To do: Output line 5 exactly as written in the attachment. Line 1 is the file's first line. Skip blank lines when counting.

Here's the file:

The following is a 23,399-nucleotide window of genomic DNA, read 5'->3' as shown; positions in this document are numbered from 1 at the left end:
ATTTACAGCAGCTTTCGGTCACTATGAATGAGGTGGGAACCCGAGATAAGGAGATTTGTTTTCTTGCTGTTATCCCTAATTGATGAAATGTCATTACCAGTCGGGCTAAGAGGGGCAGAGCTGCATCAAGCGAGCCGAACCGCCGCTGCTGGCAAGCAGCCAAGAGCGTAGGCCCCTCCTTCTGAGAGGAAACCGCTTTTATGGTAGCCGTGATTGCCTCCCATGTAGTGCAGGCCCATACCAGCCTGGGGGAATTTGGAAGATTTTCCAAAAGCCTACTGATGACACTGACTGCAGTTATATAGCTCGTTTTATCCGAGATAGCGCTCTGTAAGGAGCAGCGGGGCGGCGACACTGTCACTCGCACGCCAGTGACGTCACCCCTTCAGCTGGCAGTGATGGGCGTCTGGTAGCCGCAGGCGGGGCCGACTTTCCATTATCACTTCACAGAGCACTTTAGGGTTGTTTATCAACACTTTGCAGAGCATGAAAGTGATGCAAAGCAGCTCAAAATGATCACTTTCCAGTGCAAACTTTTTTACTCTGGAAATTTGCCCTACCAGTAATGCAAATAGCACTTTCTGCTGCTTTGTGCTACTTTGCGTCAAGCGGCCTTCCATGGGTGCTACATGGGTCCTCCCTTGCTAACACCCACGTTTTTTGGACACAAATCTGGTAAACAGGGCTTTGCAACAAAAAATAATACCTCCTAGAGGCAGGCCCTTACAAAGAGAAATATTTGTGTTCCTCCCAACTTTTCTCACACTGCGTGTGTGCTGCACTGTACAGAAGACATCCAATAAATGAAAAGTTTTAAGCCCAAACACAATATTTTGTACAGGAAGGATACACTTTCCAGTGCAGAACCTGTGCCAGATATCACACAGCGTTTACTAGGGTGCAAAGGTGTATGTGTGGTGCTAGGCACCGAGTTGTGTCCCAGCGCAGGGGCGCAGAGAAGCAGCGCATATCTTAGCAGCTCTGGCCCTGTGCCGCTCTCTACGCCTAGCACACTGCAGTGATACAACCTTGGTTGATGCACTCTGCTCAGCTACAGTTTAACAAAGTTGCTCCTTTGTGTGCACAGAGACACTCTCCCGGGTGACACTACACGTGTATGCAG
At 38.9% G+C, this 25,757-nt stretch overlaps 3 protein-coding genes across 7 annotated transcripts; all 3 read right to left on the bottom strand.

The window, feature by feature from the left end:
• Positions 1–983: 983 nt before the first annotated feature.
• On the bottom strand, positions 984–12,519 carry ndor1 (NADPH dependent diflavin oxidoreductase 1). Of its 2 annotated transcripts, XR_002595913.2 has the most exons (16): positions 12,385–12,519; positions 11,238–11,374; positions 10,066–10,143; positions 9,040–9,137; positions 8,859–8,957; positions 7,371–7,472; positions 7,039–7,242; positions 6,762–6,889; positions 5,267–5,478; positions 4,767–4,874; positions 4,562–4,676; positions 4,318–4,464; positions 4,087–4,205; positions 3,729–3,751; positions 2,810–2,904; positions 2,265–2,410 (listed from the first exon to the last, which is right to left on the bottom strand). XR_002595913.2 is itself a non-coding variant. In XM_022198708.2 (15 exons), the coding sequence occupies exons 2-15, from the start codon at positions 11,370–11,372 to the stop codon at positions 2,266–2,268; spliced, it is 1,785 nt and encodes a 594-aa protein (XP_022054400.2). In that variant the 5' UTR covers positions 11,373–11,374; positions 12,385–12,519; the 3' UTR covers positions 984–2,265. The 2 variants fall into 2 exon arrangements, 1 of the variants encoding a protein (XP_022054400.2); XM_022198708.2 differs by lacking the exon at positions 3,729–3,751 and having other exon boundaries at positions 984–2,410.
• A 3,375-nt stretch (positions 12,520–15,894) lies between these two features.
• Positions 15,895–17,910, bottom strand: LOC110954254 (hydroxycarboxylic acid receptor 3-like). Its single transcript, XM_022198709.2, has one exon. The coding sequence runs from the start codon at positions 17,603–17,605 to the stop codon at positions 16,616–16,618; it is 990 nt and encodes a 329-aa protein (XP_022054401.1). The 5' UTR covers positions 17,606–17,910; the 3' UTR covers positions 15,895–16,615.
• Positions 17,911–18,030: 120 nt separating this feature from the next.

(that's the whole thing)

• Positions 1–983: 983 nt before the first annotated feature.